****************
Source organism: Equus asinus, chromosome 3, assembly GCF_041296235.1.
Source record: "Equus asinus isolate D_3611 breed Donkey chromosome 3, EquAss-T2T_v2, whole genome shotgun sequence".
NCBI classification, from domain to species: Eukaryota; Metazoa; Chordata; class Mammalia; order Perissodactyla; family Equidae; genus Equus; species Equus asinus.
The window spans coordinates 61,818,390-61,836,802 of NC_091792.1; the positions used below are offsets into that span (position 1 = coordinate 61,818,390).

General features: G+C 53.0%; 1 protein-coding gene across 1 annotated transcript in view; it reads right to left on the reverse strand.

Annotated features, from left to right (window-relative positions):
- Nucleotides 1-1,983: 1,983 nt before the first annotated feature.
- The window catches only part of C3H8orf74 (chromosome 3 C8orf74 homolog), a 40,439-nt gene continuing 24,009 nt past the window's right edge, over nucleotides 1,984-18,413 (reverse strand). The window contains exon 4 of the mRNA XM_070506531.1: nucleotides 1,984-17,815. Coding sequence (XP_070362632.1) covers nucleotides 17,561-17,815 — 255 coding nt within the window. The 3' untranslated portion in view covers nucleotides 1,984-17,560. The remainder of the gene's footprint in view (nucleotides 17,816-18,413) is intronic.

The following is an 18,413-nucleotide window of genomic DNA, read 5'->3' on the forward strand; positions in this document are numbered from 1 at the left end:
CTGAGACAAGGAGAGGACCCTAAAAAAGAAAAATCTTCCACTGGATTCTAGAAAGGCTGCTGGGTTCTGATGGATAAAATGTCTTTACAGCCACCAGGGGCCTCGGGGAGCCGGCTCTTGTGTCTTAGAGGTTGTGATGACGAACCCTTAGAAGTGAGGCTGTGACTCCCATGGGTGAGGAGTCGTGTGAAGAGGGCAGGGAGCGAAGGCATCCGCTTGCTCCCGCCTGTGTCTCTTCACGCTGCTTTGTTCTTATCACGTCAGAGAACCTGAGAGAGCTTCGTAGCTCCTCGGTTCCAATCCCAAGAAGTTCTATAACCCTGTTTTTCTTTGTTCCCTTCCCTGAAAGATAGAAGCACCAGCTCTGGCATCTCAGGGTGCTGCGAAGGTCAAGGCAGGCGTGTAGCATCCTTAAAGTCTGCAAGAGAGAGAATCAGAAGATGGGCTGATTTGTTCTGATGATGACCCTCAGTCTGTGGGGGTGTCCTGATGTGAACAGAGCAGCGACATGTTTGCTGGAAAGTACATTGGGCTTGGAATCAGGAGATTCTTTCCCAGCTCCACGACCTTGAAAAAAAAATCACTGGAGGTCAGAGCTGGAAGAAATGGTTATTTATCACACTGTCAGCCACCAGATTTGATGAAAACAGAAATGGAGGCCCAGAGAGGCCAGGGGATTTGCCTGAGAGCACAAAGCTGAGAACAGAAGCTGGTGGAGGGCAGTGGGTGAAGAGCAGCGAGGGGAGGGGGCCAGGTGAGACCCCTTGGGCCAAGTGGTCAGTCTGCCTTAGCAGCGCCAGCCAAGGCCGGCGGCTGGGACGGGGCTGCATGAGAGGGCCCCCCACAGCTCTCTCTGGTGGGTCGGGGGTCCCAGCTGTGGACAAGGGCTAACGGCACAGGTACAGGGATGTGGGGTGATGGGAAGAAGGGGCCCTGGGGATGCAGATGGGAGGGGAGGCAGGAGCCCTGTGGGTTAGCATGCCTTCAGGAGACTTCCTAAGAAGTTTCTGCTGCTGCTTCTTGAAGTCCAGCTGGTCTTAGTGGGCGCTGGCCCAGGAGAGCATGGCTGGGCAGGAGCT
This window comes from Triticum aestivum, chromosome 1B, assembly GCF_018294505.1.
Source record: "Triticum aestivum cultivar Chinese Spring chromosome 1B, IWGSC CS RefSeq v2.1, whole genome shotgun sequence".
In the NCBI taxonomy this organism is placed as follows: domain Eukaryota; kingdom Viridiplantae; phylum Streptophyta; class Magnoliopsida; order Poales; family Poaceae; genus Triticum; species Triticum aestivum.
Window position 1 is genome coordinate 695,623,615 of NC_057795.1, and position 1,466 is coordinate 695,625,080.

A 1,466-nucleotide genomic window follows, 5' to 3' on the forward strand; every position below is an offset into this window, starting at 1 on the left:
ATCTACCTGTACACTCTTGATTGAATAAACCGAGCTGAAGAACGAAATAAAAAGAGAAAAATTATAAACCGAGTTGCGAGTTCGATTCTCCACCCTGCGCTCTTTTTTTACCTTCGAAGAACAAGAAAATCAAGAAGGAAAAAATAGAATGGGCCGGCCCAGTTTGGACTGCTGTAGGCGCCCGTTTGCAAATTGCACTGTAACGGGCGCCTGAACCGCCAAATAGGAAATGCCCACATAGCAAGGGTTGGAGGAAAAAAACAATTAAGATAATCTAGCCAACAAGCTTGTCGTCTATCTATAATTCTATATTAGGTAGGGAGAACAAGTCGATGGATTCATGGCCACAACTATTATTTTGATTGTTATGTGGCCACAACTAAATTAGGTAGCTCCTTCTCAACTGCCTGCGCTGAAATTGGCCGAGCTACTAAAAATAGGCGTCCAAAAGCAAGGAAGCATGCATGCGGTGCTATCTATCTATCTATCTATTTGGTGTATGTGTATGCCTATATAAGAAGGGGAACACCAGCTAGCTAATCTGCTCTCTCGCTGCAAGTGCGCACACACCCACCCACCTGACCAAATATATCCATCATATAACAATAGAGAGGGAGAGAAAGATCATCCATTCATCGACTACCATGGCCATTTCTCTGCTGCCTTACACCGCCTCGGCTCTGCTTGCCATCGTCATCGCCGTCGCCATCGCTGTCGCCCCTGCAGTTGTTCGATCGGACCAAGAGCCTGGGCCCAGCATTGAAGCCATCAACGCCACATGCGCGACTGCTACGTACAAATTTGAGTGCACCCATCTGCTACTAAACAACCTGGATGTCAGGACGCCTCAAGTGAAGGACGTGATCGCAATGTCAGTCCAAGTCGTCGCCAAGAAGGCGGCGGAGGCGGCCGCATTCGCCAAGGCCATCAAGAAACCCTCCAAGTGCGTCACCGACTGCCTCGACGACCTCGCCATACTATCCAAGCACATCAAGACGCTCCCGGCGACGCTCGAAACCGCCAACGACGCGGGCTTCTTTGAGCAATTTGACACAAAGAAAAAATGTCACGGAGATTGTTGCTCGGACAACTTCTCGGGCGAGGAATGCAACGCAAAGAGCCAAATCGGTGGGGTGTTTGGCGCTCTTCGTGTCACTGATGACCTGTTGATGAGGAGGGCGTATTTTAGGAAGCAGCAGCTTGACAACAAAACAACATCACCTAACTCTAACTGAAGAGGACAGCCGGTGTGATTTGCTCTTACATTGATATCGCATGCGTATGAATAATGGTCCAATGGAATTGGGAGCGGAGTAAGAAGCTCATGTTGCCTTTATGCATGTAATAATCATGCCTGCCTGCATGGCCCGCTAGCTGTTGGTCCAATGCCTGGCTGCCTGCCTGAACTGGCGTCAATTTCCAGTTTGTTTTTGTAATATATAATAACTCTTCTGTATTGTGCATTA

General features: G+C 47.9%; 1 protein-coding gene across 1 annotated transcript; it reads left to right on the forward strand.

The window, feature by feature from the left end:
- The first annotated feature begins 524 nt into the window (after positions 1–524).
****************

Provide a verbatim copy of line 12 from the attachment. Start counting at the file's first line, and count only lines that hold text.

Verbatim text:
Source record: "Triticum aestivum cultivar Chinese Spring chromosome 1B, IWGSC CS RefSeq v2.1, whole genome shotgun sequence".